John Feinberg speaks of this in his book, The Many Faces of Evil. There he tells of when his wife, Pat, was diagnosed with Huntington’s Chorea – a genetically-transmitted disease that causes deteriation of the brain which leads to the deterioration of physical and psychological abilities. John and Pat were not just concerned for her health, however. They also were quite concerned for the health of their children. If one parent has the gene, then each child has a 50-50 chance of having the disease too. Since this was true, they wondered why they had received no warning that this disease was a possibility for Pat. They should have been warned.
Wanting answers, they looked at Pat’s mother’s medical chart. It turns out that Pat’s mother had been diagnosed five years before he met Pat, but no one had told the family. John was angry. Knowing this information could have changed everything!
But then he stopped himself. Maybe this ignorance was a gift. He writes,
As I wrestled with that question, I began to see his love and concern for us. God kept it hidden because he wanted me to marry Pat, who is a wonderful wife. My life would be impoverished without her, and I would have missed the blessings of being married to her had I known earlier.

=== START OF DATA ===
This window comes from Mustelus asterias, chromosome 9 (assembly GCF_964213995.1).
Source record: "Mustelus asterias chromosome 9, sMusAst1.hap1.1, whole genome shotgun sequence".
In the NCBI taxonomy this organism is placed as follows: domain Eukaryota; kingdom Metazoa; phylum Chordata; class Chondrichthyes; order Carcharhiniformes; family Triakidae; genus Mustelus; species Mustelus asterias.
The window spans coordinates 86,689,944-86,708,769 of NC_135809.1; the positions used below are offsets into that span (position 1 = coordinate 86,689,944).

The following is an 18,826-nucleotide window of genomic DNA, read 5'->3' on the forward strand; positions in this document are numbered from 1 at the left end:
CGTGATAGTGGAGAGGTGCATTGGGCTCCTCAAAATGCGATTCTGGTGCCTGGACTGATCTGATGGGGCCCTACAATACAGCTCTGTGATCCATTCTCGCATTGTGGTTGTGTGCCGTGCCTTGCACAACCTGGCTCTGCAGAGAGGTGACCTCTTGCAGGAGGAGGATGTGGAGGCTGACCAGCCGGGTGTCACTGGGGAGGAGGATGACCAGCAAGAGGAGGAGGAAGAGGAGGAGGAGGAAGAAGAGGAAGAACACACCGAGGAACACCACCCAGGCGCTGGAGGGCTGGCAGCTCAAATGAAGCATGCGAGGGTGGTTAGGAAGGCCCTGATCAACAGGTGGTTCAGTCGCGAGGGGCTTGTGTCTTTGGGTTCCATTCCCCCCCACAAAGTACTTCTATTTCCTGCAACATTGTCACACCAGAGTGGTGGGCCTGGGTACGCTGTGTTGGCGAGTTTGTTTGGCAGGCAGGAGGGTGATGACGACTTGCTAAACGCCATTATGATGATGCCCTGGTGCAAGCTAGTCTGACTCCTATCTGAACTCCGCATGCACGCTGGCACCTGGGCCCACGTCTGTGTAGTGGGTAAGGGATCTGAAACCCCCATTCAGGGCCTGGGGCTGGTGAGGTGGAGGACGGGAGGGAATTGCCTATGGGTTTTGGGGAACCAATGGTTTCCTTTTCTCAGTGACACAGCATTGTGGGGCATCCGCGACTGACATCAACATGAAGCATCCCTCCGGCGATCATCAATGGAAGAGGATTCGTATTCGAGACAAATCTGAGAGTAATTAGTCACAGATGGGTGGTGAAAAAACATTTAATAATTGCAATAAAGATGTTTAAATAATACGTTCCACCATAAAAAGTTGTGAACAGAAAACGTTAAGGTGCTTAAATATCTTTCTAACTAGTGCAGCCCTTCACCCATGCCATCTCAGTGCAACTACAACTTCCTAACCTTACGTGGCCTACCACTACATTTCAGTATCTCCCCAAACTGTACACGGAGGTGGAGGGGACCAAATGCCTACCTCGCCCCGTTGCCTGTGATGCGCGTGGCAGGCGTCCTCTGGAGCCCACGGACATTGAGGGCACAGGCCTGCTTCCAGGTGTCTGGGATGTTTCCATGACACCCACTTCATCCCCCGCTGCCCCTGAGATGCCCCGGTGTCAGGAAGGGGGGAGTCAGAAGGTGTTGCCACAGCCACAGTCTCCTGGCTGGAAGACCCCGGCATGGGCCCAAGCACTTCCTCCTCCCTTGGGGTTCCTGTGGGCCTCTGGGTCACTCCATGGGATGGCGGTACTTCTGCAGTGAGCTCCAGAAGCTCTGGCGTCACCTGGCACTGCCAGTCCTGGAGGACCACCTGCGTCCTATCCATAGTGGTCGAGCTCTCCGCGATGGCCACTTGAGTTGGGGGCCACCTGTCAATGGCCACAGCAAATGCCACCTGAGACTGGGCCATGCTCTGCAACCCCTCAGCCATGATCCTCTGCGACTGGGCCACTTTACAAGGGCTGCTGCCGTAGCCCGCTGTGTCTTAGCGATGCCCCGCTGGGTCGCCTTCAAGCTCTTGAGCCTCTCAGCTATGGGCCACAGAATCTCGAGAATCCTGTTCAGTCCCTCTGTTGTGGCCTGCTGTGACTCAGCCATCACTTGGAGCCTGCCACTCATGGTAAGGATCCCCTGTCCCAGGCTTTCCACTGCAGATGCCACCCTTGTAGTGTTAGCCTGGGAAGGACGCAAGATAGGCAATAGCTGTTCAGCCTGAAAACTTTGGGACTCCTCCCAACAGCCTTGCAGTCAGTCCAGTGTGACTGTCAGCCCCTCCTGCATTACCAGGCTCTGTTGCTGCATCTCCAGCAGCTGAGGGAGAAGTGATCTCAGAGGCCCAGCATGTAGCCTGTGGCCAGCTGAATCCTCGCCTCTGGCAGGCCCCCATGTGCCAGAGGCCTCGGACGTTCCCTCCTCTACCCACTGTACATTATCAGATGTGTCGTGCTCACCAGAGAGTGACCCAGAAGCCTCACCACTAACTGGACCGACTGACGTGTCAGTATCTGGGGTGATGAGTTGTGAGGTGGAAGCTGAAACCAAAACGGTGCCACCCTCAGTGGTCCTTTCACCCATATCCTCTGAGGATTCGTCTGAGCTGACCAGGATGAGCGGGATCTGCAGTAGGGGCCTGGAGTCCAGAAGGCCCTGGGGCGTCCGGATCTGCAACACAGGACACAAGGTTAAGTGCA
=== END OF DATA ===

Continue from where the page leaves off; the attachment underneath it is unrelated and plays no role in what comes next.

God wanted our three sons to be born. Each is a blessing and a treasure, but we would have missed that had we known earlier. And God knew that we needed to be in a community of brothers and sisters in Christ at church and at the seminary who would love us and care for us at this darkest hour.
And so he withheld that information, not because he accidentally overlooked giving it to us, and not because he is an uncaring God who delights in seeing his children suffer. He withheld it as a sign of his great care for us. There is never a good time to receive such news, but God knew that this was exactly the right time.
For this reason, some people walk away from Christianity. They look for other ways to access the supernatural.
In his book Generation Ex-Christian, about younger Christians leaving Christianity, author Drew Dyck relates one interview with a young man who left Christianity to join the Wicca religion.
Morninghawk Apollo (who renamed himself as is common in Wiccan practice) discussed his rejection of Christianity with candor. "Ultimately why I left is that the Christian God demands that you submit to his will. In Wicca, it's just the other way around. Your will is paramount. We believe in gods and goddesses, but the deities we choose to serve are based on our wills."